About Us Indian Community in Portugal

Indian Community in Portugal

India and Portugal have longstanding ties of shared heritage; especially since Portuguese sailor Vasco da Gama found the sea-route from Europe to India in 1498.  Subsequently, Goa, Diu, Daman, Dadra and Nagar Haveli were colonised.

  • Almost 500 years of colonial rule in Goa meant that the Portuguese built lasting linkages in all areas – language, food, art, culture, architecture, music etc. Prime Minister Antonio Costa, whose father grew up in Goa, is the first major leader in the West of Indian origin and holds an OCI card. It is also reflected in the diversity of Portugal´s Indian-origin diaspora, which comprises 25,000 Indian nationals and around 9500 OCI/PIO card holders. However, the numbers are much higher of people claiming Indian linkages. The community is mainly concentrated in the Lisbon metropolitan region, the Algarve region in the South and Porto in the north.
  • The Indian-origin community largely includes those who came from Goa, Daman and Diu and those (mostly of Gujarati origin from Mozambique and Angola) who arrived here in the 70s, when Portugal´s rule ended in its colonies like Angola and Mozambique. More recently, people from from the states of Punjab and Haryana have moved into in sectors like agriculture or construction and hospitality. The Embassy organizes periodic consular camps in Albufeira (Algarve Region) and Porto in partnership with the Indian community as an outreach exercise and to facilitate consular services to the community. The Consular section of the Embassy has also been equipped with a ramp to make it easily accessible for all persons as part of the Sugamya Bharat Abhiyan ( Accessible India Campaign).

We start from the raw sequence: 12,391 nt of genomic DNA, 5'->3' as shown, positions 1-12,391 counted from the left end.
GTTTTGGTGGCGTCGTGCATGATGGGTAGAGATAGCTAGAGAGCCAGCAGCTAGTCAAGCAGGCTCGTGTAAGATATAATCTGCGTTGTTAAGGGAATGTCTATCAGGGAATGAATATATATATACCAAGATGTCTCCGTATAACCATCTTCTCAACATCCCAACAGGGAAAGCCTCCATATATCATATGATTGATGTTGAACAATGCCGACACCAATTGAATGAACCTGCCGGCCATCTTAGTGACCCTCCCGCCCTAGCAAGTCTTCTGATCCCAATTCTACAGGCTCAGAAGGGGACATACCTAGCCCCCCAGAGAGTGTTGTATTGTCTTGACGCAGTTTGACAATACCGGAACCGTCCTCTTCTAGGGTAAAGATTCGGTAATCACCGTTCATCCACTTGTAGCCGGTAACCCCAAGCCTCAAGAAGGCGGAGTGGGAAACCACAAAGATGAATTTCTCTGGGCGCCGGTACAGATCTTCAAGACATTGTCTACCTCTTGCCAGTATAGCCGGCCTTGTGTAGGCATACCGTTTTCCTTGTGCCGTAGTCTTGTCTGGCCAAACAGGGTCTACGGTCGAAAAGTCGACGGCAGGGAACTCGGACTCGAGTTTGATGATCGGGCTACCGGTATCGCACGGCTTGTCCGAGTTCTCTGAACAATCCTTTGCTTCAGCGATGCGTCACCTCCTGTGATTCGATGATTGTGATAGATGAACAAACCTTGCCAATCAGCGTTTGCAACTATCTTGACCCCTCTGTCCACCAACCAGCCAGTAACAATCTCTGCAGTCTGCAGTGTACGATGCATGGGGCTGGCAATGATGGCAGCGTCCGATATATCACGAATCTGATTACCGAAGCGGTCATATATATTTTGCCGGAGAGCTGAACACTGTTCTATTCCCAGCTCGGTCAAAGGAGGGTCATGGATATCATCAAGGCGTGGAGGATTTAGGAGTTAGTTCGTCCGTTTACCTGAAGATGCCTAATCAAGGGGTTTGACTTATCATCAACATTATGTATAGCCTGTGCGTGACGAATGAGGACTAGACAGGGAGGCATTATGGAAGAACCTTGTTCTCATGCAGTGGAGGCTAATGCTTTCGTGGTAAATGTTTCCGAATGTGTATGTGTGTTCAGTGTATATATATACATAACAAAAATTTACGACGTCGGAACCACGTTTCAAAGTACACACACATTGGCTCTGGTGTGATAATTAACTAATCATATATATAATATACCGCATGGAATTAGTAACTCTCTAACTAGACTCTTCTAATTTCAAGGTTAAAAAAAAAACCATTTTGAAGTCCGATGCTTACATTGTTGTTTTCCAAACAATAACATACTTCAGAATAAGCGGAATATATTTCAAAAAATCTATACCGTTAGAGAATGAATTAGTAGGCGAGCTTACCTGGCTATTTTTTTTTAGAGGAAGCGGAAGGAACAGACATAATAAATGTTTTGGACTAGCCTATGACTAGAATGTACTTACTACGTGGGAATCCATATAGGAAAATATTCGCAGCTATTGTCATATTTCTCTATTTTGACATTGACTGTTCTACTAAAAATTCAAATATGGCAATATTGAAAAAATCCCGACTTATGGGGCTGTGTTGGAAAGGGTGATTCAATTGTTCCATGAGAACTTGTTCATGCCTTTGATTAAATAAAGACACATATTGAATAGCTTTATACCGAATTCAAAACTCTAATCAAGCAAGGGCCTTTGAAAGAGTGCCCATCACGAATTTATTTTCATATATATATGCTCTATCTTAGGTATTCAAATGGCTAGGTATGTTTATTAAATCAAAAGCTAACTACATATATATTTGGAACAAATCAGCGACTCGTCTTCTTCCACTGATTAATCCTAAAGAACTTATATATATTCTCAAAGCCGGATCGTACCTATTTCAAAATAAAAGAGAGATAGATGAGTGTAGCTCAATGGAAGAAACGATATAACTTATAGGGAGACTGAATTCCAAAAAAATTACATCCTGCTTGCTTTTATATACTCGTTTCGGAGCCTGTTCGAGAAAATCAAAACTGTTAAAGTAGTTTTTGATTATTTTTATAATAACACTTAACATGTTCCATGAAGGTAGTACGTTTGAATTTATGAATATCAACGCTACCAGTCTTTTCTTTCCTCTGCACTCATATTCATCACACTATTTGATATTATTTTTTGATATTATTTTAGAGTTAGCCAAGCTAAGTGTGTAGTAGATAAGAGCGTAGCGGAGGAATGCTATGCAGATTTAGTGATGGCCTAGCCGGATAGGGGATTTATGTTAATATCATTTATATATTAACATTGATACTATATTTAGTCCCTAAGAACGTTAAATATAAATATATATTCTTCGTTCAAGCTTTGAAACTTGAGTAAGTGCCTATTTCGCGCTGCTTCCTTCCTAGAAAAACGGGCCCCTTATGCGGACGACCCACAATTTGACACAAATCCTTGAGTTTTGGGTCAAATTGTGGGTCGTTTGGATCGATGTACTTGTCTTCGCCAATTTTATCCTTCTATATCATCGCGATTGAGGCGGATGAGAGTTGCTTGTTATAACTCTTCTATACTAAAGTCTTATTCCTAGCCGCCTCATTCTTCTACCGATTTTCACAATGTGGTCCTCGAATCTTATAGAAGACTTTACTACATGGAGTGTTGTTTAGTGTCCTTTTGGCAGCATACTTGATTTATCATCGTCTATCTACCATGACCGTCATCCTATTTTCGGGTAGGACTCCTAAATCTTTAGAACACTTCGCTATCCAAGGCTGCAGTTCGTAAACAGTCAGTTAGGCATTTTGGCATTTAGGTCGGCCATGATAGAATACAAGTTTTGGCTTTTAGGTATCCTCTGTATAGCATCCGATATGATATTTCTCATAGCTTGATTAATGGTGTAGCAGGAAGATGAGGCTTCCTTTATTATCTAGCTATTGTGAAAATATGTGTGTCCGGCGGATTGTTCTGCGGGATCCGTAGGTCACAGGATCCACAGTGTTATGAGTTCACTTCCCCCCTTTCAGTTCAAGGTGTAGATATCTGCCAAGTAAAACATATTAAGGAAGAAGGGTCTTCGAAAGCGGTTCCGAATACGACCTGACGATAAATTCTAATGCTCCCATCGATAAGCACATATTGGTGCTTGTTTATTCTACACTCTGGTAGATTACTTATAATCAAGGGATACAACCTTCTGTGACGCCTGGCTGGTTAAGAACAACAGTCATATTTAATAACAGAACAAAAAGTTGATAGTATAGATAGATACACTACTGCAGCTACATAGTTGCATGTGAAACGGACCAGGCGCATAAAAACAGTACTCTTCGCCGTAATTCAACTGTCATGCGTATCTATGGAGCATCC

• The cultural impact of the strong Indian diaspora in Portugal can be seen in the popularity of Yoga,  Ayurveda, Indian products etc. The community also has its places of worship that act as centres for bringing people together. They also have a vibrant annual cultural calendar of festivities and celebrations. Several yoga studios, Indian restaurants, Indian dance and performing arts schools, museums and art galleries with sections on India, specifically Goa, streets named after and statues and busts of Mahatma Gandhi etc are all visible symbols of a thriving contemporary relationship.
  • Cinema halls screen popular Indian films regularly. Bollywood dances are populars. Under a recent scheme of incentives of Portuguese Govt. to shooting of foreign films, over a dozen Indian films have been shot here including the 2019 block-buster War. There is a dedicated diaspora radio station 'Swagat', regular broadcast of Indian content on RTP and SIC (TV broadcasters), popular Indian TV channels are also available in Portugal.

  • Every year on 9 January, Pravasi Bharatiya Divas is celebrated commemorating the contribution of all diaspora members from different walks of life. Mr Abdool Vakil, a prominent member of the Indian diaspora was awarded Pravasi Bharatiya Samman Award in 2007. 
  • Regular academic exchanges were being held until the beginning of COVID-19 pandemic and the travel restrictions. Indian diaspora youth from Portugal have so far participated in the ‘Know India’ Programme and in the ‘Know Goa’ Programme. Under the framework of the MoU in the field of Youth Exchange & Sports, a 10-member Indian youth delegation visited Portugal (Jan-Feb 2018) . Reciprocating the visit, a 10-member Portuguese youth delegation visited India (September, 2019).

  • The Centre for Indian Studies at the University of Lisbon, started in 2016 is the first such centre dedicated to the study of India in Portugal and hosts a Distinguished Lecture series on art, culture and also organizes conference on Hindi. Many students also take Hindi classes offered by the centre.

14 February 2022